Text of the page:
Guatemala’s Mayora & Mayora enters El Salvador
Thomas Muskett-Ford 02 June 2017
Guatemalan firm Mayora & Mayora SC (/II250/firms/1130446/mayora-mayora-sc) has merged with Salvadorean firm Telles & Asociados and hired an in-house lawyer from Coca-Cola’s Guatemala branch to head its litigation department back home.
Mayora & Mayora lawyers at a celebratory lunch at Guatemala City restaurant Le Rendez Vous on 18 May. Bottom row: Partners Manuel Telles, Eduardo Mayora, Paola Galich and Juan Carlos Casellas. Top row: Rafael Briz, Claudia Pereira, Sandra Castillo and Odín Guillén.
Mayora & Mayora SC (/II250/firms/1130446/mayora-mayora-sc), one of Guatemala’s larger firms, gains a presence in San Salvador through the combination. Its new partner, Telles & Asociados, will rebrand as the firm’s Salvadorean branch.
Telles & Asociados is best known for its corporate and banking offer. The firm’s managing partner, Manuel Telles, has landed a place on some of El Salvador’s biggest deals in recent years, including the finance of a massive FDI-backed solar project (http://latinlawyer.com/article/1098656/neoen-finances-salvadoreansolar-plant) and a Bosch-sponsored pharmaceuticals plant (http://latinlawyer.com/article/1098619/telles-asociadosobtains-finance-for-salvadorean-pharma-plant). He joins Mayora & Mayora as partner along with nine associates.
Rafael Briz, a senior partner at Mayora & Mayora, says changing client demands are behind the expansion process. “Clients want to deal with one point of contact and receive consistently exceptional service across multiple jurisdictions,” he notes.
Back in San Salvador, Manuel Telles describes his firm’s integration into Mayora & Mayora as a “privilege”. “I have gotten to know the firm over many years and have always respected and admired its partners,” he says. “When we started on the road to becoming one firm, the thing that impressed me most was that their values and vision were very close to our own.”
Telles adds that the cross-border coverage the merger creates will be a boon for his clients. “For the client, it offers a one-stop-shop for the northern triangle, where we are able to lower our operating costs and increase our efficiency by assuming one single face – that of Mayora & Mayora,” he says. “It is better and cheaper for a client to have one point of contact than have to juggle multiple ones.”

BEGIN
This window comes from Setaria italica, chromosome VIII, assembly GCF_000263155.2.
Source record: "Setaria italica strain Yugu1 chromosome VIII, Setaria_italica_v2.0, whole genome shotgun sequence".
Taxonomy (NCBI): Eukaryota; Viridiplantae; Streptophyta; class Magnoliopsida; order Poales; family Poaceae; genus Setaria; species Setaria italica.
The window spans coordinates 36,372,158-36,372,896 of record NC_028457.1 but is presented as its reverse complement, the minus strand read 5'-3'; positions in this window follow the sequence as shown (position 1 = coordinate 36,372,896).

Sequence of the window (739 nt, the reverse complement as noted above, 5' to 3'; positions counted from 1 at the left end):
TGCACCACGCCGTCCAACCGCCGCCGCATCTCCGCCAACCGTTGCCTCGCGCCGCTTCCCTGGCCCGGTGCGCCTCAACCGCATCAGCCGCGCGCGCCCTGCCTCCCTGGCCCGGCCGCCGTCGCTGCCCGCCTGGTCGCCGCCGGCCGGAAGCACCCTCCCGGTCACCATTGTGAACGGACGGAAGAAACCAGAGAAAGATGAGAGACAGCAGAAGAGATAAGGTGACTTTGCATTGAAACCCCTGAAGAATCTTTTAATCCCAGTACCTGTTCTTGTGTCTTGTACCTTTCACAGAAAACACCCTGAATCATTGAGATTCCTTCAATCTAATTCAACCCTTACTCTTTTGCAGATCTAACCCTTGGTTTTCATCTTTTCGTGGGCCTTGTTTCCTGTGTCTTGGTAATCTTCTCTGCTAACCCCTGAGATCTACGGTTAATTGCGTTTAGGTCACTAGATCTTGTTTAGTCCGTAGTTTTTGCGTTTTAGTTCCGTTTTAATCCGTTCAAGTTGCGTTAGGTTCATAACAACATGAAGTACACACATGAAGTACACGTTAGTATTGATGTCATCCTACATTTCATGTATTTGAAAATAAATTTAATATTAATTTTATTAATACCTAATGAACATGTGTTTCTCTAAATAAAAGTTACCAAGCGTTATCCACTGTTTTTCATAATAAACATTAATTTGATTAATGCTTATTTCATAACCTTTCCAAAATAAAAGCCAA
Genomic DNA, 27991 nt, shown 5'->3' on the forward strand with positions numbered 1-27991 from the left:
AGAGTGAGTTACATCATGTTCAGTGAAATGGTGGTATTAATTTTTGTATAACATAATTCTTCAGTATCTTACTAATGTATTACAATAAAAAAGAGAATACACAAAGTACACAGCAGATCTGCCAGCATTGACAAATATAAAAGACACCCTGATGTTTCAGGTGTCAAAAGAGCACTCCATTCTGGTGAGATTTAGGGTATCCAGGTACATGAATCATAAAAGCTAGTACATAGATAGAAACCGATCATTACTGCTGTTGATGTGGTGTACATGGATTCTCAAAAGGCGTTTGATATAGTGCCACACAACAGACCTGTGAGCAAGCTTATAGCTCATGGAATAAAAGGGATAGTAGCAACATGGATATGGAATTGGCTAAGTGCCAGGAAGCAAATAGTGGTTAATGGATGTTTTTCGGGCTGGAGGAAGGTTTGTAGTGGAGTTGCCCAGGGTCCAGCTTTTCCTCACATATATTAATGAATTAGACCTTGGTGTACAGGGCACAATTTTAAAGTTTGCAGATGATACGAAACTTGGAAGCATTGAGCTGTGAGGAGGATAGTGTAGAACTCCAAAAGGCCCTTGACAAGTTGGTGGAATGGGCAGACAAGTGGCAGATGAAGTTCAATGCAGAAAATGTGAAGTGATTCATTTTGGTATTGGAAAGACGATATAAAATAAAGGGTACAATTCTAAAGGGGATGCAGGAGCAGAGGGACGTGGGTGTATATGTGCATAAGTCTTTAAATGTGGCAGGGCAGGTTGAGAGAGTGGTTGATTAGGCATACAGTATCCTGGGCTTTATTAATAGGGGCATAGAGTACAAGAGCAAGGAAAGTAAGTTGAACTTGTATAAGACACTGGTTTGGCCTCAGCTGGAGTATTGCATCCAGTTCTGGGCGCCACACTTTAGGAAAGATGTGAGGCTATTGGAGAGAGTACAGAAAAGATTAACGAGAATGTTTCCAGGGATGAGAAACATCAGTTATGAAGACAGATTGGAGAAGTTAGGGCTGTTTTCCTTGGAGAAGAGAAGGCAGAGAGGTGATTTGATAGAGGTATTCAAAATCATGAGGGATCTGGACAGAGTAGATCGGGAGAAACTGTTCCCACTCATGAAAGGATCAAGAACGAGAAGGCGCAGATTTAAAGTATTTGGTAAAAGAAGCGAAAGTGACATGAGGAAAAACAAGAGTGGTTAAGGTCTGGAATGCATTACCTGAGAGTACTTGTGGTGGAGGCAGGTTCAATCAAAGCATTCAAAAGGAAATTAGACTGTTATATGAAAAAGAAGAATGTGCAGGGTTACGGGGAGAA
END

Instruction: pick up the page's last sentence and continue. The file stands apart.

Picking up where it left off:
Mayora & Mayora kicked-off (http://latinlawyer.com/article/1098268/guatemala%E2%80%99s-mayora-mayora-beginsexpansion-in-honduras) its regionalisation drive last year by recruiting a partner in Honduras. At the time, the firm’s managing partner, Eduardo Mayora, said he would pursue a regional model in which the whole partnership, regardless of location, would draw from a single profit pool and must sign the
same partnership agreement. This compensation model is meant to encourage a team-like atmosphere that bolsters cross-selling and improves efficiency. Briz confirms that this model will continue to be used in El Salvador.
Mayora & Mayora is a latecomer to the regional game. Steady regional integration means Central America’s biggest transactions are now conducted in multiple jurisdictions. The firm will now target other countries in the region, most likely Nicaragua and Costa Rica. “Our expansion drive has not ended and we have plans to continue expanding in the near future,” firms Briz.
Mayora & Mayora is also reinforcing its presence in Guatemala. The addition of Paola Galich, 39, to its litigation team increases its partner count in the country’s capital to seven. “We are strengthening our litigation team because our firm is not just taking care of our clients when transactions turn out well, but is also by their side when they need protection,” says Briz.
Before working at Coca-Cola, Galich was an associate at the firm. She says being an in-house lawyer for a major corporation was a novel experience which gave her invaluable legal know-how.
However, her “passion in law has always been in litigation” and this drew her back to private practice. “Becoming head of litigation at Mayora & Mayora was a natural step in my career,” she adds.
Galich is not the only addition Mayora & Mayora has made to its partnership in the past year. Last November, the firm promoted (http://latinlawyer.com/article/1129926/central-american-firms-bet-on-costa-rica) a tax lawyer to the top rank. More broadly, the firm’s Guatemala office is unusual in the Latin American legal world for having more female than male partners.
Mayora & Mayora completed its tie-up and lateral hire on 18 May.